Recycling Waste
School children at a Djiru workshop

Age Groups: 7-13

Grant Name: 2023 Woolworths Junior Landcare Grants

School: The Rainforest School

Grant Sponsor: Woolworths

Project Overview

The students at The Rainforest School in Queensland have received a Woolworths Junior Landcare grant for waste management. Collaborating with the local community, they have engaged in recycling household waste, conducting surveys, participating in waterway and beach clean-ups, and caring for the coast.

These dedicated students have inducted a real-life inquiry into the waste problem and its impact. Through their efforts, they aim to not only understand the impact of waste but also contribute to solving the problem.

Educational Outcomes 

The students are actively addressing waste management and environmental conservation in their community. They've connected with the local council to explore effective waste disposal methods, considering all recycling options in the region. Additionally, they've completed the Junior Landcare learning centre resources for initiatives such as "Caring for Our Coasts: Beach Clean-up," "Waterways: Clean-up," and "Caring for Our Coasts: Beach Survey."

To further promote responsible waste practices, students are establishing a drop-off station at the school for the collection of Lids4Kids, cash for cans, and Terracycle items, focusing on lids, dental care products, and cans. Research by the students has been undertaken to ensure safe collection methods, with plans to promote the initiative within the local community.

Their comprehensive approach includes background research on the origins of rubbish, data collection through beach and waterway clean-ups, and thorough weighing, sorting, tallying, and recording of collected waste. Environmental considerations extend to studying the local ecosystem to identify plants and animals that will benefit from the cleanup.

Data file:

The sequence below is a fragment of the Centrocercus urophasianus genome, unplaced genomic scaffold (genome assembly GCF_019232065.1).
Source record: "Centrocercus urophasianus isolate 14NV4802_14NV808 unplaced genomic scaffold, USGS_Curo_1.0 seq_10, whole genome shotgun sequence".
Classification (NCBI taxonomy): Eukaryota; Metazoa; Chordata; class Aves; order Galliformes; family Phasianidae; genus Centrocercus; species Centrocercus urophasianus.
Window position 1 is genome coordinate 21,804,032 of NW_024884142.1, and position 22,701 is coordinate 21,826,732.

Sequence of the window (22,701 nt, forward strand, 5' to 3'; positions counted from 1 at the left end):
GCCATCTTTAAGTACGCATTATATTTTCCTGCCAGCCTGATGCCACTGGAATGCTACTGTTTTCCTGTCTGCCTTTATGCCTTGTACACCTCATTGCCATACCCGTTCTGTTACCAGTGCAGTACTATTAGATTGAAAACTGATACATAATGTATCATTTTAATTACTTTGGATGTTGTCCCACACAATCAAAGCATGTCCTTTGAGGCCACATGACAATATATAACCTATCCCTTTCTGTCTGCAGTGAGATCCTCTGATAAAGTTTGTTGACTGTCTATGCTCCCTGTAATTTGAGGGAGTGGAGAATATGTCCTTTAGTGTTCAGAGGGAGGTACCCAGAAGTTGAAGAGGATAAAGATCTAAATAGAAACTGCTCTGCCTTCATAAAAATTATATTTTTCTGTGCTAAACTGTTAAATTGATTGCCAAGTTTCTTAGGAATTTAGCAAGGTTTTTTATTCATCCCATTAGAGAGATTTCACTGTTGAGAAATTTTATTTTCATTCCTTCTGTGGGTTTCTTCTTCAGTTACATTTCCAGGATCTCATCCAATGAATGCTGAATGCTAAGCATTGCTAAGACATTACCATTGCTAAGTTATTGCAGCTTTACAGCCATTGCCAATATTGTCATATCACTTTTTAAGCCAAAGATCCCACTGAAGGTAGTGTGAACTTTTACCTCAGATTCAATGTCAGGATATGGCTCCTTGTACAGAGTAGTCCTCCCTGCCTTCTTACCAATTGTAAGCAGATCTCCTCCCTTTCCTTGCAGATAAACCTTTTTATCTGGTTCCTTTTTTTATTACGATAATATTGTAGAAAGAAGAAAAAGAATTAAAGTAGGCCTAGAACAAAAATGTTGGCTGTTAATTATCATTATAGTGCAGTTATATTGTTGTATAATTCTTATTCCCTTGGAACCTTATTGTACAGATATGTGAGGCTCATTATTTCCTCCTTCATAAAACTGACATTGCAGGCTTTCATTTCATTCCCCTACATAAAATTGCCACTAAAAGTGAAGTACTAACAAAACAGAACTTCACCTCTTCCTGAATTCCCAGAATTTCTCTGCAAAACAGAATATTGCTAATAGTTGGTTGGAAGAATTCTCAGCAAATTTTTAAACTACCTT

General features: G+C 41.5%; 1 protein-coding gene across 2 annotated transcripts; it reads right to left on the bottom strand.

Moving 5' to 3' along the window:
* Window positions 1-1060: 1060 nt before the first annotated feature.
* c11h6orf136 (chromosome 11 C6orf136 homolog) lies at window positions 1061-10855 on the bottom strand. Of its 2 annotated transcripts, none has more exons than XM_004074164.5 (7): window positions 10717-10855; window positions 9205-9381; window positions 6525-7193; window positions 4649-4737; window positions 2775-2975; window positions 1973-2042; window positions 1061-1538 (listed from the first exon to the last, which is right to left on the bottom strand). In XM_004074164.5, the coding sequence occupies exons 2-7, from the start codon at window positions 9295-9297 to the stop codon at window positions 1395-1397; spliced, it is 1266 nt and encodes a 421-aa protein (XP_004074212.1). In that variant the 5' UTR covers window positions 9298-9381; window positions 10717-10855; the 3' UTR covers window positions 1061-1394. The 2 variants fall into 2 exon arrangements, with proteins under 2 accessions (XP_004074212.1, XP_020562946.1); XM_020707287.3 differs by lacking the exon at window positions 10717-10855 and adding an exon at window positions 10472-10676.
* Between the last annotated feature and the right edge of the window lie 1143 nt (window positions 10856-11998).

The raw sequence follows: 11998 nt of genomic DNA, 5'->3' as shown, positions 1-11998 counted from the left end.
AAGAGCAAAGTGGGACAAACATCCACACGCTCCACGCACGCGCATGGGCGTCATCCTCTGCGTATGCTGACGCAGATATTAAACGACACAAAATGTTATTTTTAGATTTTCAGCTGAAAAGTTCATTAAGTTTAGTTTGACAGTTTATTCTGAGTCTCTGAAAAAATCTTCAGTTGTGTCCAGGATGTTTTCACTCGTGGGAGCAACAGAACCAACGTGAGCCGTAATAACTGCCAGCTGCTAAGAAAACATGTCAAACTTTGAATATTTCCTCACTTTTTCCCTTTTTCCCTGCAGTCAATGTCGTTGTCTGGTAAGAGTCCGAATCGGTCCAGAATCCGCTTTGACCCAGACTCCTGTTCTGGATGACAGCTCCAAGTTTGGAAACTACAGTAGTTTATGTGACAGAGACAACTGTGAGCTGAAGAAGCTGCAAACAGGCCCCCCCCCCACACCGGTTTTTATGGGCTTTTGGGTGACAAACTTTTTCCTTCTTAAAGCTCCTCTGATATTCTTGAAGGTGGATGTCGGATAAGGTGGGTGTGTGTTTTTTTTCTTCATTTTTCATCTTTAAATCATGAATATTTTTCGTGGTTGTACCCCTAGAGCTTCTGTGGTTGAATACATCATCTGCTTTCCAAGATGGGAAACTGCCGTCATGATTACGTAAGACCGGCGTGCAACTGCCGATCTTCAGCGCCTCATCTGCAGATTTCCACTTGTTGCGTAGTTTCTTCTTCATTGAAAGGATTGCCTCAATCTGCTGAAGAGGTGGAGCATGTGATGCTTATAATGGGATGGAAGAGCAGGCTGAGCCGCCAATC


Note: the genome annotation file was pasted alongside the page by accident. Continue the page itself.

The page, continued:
After consultation with their local Djiru elder, who shared his connection with the ocean and how everyday items contribute to waste, a significant beach was chosen: 'the fish trap' at Mission Beach. All students were very engaged in all stages of the project. They collected lots of beach litter. A representative from environmental group Tangaroa Blue visited the school to help students conduct an audit of the collected waste.


Because of the hands-on nature of this project, the students gained increased awareness of sustainability.

The project increased interaction with their local community and community groups. The families of the students were invited to participate in the clean-up to re-iterate that looking after the environment is a shared responsibility. A parent expressed, "My daughter is so happy that soon we will be able to recycle cans, bottles and other everyday items at school. She has been so invested in the project and I believe it will have a lifelong impact.”